The mitigation phase builds on the initial response by taking long-term, sustainable cost out of the organisation to become leaner. It is often said that you should never let a crisis go to waste, and we are seeing this in action. Some organisations are using the current climate to restructure their cost base in preparation to scale up into a more efficient organisation at the end of the crisis. Procurement opportunity analysis and supplier contract renegotiations can help; however, we should be well aware of the importance of supplier relationships to support us through the future phases.

Monitor

This is the ‘wait and see’ phase. Organisations monitor the latest developments locally and around the world, looking for signs of change and recovery. Those that have planned well in previous phases focus on capacity and capability development while teams have some time to invest. Online learning and communications with the team and suppliers are important to motivate and support development.

Successful teams (including your suppliers) are well prepared for the upturn! They are ready to react when positive signs are seen. Scenario planning helps forecast how the business will be impacted as lockdowns are lifted around the world. Ongoing monitoring of supply chain capacity helps identify where risks may occur.

Rebound

The rebound will come – its just a matter of timing. Leading organisations have resilient supply chains with the ability to rebound quickly as they accelerate through these stages to recovery. They have put plans in place ready for this moment. While we get confidence in the pace and stability of recovery, we look to the engagement of short-term resources and capacity to support the growth. Be ready to react! Opportunities will arise as your unprepared competitors react more slowly. Agility is key to take advantage. This is where the investment in supplier relationships starts to pay off. They will see your organisation as a ‘customer of choice’ – being first to you with innovation and capacity to support growth and expand quickly.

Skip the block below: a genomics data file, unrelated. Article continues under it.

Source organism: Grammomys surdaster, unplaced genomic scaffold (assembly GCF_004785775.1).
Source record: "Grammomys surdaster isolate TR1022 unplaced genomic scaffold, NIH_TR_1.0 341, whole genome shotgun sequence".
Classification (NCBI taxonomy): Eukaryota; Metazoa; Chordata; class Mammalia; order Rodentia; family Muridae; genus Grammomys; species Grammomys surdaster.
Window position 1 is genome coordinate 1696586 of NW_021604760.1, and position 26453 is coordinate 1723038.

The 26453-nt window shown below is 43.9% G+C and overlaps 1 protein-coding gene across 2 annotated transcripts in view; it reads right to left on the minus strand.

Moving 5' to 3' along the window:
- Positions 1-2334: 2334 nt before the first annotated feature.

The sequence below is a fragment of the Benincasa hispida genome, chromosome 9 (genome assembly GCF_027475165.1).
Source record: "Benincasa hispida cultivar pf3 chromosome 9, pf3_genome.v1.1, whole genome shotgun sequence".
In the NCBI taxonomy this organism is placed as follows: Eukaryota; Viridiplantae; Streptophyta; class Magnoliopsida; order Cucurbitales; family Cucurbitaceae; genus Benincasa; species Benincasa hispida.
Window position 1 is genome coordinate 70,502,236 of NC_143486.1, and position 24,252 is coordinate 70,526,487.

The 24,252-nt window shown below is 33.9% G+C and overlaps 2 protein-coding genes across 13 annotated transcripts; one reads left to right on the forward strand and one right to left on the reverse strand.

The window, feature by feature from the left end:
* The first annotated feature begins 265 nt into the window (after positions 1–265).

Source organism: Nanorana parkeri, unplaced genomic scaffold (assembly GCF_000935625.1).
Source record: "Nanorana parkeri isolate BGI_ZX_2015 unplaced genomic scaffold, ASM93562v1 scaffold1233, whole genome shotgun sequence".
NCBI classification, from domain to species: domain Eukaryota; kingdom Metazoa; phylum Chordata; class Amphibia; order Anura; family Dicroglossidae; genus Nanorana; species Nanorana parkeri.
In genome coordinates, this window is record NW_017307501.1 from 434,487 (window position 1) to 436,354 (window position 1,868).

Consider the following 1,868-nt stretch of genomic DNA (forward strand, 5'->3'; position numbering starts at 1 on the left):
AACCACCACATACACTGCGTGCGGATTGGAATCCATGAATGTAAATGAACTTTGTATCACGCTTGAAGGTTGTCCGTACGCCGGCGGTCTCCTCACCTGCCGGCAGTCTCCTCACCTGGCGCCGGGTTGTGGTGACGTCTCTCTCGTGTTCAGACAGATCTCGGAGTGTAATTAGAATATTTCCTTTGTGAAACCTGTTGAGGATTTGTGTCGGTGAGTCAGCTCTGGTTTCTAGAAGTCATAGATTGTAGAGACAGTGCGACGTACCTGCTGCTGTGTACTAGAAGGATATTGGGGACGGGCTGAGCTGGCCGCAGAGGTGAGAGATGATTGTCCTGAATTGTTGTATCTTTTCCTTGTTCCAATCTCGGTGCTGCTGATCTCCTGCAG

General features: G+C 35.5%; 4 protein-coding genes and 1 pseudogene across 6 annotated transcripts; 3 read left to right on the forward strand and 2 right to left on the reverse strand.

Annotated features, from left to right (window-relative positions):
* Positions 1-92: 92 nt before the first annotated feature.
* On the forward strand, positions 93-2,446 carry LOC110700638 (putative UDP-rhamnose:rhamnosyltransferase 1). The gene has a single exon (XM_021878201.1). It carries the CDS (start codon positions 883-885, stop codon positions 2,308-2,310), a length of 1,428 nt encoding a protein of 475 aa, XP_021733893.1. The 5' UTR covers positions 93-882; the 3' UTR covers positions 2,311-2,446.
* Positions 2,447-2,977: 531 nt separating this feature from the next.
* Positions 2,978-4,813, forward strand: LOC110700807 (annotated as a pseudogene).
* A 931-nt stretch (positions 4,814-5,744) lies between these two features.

Resilience

For the longer-term, this crisis demonstrates the importance of resilience in supplier relationships and supply chains. Those organisations who rebound more quickly and have greater resilience have full visibility through their supply chain and have identified the risks and the probability of those risks occurring.

Supply Chain Resilience becomes a competitive advantage for some organisations and a key success factor for the leading procurement and supply functions around the world. It should provide the function a key strategic role that has long been touted. To become more resilient in the future, we can see shorter supply chains with more of a local/regional focus with support for stimulating local economic development.

Integrated technology tools and collaboration across networks has proven to be critical during the early phases of the pandemic and this will surely continue to be critical as supply chains work together to limit risk through recovery.

From previous crises such as Ebola and SARS, we saw that those organisations that use this time to plan and prepare for recovery are the ones that bounce back the quickest, taking advantage of the opportunities that will arise. Every night on the news we hear the calls to ‘flatten the curve’ or even squash it. It is important that procurement and supply chain professions do the work now to get ‘ahead of the curve’ to plan for recovery.

To build a more resilient supply chain, you can download our Supply Chain Risk, Resilience and Recovery roadmap or contact the team at ArcBlue or head to our website